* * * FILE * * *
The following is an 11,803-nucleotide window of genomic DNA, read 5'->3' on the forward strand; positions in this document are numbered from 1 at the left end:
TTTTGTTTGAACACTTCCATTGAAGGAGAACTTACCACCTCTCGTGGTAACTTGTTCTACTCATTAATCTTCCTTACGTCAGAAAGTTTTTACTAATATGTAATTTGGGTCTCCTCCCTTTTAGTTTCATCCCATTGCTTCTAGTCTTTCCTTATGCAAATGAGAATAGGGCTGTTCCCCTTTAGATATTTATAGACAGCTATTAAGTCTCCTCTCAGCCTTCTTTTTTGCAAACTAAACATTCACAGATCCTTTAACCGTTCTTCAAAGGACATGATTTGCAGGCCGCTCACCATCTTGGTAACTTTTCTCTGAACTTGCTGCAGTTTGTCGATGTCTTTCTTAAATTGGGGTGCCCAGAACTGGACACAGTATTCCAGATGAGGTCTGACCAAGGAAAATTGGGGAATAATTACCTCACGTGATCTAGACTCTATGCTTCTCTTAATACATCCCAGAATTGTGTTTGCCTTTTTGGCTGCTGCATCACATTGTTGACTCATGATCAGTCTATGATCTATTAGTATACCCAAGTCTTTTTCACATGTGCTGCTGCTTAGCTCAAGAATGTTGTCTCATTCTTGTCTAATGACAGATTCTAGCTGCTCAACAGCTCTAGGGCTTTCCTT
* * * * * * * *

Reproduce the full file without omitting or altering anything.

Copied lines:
The following is an 11,803-nucleotide window of genomic DNA, read 5'->3' on the forward strand; positions in this document are numbered from 1 at the left end:
TTTTGTTTGAACACTTCCATTGAAGGAGAACTTACCACCTCTCGTGGTAACTTGTTCTACTCATTAATCTTCCTTACGTCAGAAAGTTTTTACTAATATGTAATTTGGGTCTCCTCCCTTTTAGTTTCATCCCATTGCTTCTAGTCTTTCCTTATGCAAATGAGAATAGGGCTGTTCCCCTTTAGATATTTATAGACAGCTATTAAGTCTCCTCTCAGCCTTCTTTTTTGCAAACTAAACATTCACAGATCCTTTAACCGTTCTTCAAAGGACATGATTTGCAGGCCGCTCACCATCTTGGTAACTTTTCTCTGAACTTGCTGCAGTTTGTCGATGTCTTTCTTAAATTGGGGTGCCCAGAACTGGACACAGTATTCCAGATGAGGTCTGACCAAGGAAAATTGGGGAATAATTACCTCACGTGATCTAGACTCTATGCTTCTCTTAATACATCCCAGAATTGTGTTTGCCTTTTTGGCTGCTGCATCACATTGTTGACTCATGATCAGTCTATGATCTATTAGTATACCCAAGTCTTTTTCACATGTGCTGCTGCTTAGCTCAAGAATGTTGTCTCATTCTTGTCTAATGACAGATTCTAGCTGCTCAACAGCTCTAGGGCTTTCCTT